Actually that is THE biggest problem.  Really the only non-trivial problem.

A POW doesn't prove the person doing it is suppose to be voting.  My company has millions of SSN.  So I could take them take the last 4 and vote as a million people.

Maintaining an accurate vote count, ensuring votes aren't tampered with, and allowing transparency once you solve the critical and difficult problem of ensuring only valid persons vote and they only vote once.  There is nothing in Bitcoin or block chains that help to solve that problem.  

I see your point, people can actually 'sell their votes' in a way where they sell their address and the buyer gets another vote.

Hmm, there has to be a good theory at least on how to do it, development can come after.
What if the current system of going to a polling station is used, and you still need to show ID to vote. After the ID is shown and your a registered vote an on the spot program generates a random (and I say that lightly) key which acts as your receipt.
You then go into the booth, vote using your receipt key.
Before you leave, the receipt key is checked if its in the system so you can't walk out with it and sell it. At the same time, when you go home you can see your vote in the blockchain.

Thoughts?

Bitcoin pioneer. An apostle of Satoshi Nakamoto. A crusader for a new, better, tech-driven society. A dreamer.

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Gerald Davis


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November 07, 2011, 06:30:36 PM
 #16

Electronic voting requires two steps.

1. Assign a unique cryptographic identity to every eligible voter.
2. Collect votes of all cryptographic identities with some protocol.

Cryptographic voting protocols for #2 with good properties already exist (example), and Bitcoin, which was designed to do something else entirely, brings very little, if anything, to the table. For #1, as long as voting eligibility relies on some meatspace attribute, you'll need a meatspace interaction to make the assignment, no sort of fancy technology can change that.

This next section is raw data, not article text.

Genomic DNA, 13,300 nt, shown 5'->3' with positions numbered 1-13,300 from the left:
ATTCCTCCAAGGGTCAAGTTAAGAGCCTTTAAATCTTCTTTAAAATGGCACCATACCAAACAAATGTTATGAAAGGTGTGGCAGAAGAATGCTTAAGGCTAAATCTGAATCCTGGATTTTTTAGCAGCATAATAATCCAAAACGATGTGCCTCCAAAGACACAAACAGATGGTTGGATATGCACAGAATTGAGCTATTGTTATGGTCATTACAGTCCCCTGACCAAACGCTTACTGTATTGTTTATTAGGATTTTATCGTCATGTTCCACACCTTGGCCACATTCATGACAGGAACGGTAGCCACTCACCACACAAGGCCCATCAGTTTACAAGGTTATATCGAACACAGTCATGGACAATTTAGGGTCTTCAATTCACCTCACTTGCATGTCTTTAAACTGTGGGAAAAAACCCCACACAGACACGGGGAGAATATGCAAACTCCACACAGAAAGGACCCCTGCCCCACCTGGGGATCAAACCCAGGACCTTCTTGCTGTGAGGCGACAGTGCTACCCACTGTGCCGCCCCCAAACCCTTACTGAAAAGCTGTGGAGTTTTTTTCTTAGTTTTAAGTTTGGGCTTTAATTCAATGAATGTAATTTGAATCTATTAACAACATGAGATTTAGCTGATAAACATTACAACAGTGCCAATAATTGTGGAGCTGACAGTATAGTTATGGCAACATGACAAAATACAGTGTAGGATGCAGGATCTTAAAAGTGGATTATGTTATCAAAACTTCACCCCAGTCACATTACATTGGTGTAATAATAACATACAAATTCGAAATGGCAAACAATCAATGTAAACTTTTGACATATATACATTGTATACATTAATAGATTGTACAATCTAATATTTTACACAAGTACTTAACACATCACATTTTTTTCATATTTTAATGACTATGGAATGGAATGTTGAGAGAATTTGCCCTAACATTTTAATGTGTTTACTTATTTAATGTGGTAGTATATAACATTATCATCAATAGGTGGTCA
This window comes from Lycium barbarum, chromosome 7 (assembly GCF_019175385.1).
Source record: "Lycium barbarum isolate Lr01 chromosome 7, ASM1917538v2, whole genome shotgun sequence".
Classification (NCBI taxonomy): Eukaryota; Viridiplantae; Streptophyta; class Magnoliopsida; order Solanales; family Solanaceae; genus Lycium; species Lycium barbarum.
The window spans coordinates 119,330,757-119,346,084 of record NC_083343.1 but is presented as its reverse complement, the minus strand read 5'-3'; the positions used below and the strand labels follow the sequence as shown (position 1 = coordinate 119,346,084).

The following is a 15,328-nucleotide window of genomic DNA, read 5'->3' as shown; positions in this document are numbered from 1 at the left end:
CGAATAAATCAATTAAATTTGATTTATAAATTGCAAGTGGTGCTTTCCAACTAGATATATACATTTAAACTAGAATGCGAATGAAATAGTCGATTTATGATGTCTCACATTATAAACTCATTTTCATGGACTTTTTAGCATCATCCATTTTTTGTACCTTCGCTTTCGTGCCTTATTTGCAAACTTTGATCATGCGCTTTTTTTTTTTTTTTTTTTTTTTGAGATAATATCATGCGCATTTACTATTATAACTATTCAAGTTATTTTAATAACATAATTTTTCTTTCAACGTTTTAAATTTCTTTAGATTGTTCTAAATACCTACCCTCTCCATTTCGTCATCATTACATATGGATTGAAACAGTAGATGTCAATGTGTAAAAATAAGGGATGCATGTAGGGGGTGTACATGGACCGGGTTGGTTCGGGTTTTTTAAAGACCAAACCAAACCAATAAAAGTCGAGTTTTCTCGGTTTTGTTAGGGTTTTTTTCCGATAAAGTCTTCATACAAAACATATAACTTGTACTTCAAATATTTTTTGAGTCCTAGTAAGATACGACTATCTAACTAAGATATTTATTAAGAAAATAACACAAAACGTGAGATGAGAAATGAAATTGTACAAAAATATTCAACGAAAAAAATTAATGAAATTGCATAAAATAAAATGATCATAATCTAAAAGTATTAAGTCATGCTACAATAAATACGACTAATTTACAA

Thanks you explained it better than me.

Current evoting is very flawed but there are robust solutions to solve problem #2 that do it much better, cheaper, and easier than a Bitcoin hacked together solution. 

Solving #1 is difficult. 
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Gerald Davis


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November 07, 2011, 06:37:13 PM
 #17

Hmm, there has to be a good theory at least on how to do it, development can come after.
What if the current system of going to a polling station is used, and you still need to show ID to vote. After the ID is shown and your a registered vote an on the spot program generates a random (and I say that lightly) key which acts as your receipt.
You then go into the booth, vote using your receipt key.
Before you leave, the receipt key is checked if its in the system so you can't walk out with it and sell it. At the same time, when you go home you can see your vote in the blockchain.

Exactly but once you solve the first problem of making sure only eligible voters vote, and only vote once, there is no need to have a block chain.  Using the block chain for the purpose of block chain is of no value.  Lets look at why Bitcoin has a block chain.  It is to prevent a double spend .... without a central trusted 3rd party.  Block chain isn't efficient it is simply a requirement if you want no central third party.

However in the case of voting as you indicated you STILL need a central trusted third party to do the meatspace verification. If they can be trusted to not cheat (or be cheated) doing that there is no reason to no trust them for the tallying.  The hashes of the entire voting record could be published publicly.  You could take your "result hash" from your vote and ensure it was recorded and added to your candidates totals.

Simply put the Bitcoin network isn't "perfect".  It is often more complicated, slower, and more prone to attack than other solutions it just happens to be the best solution if you want p2p transfers without need to trust a third party.
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November 07, 2011, 06:47:03 PM
 #18

Electronic voting requires two steps.

1. Assign a unique cryptographic identity to every eligible voter.
2. Collect votes of all cryptographic identities with some protocol.

Cryptographic voting protocols for #2 with good properties already exist (example), and Bitcoin, which was designed to do something else entirely, brings very little, if anything, to the table. For #1, as long as voting eligibility relies on some meatspace attribute, you'll need a meatspace interaction to make the assignment, no sort of fancy technology can change that.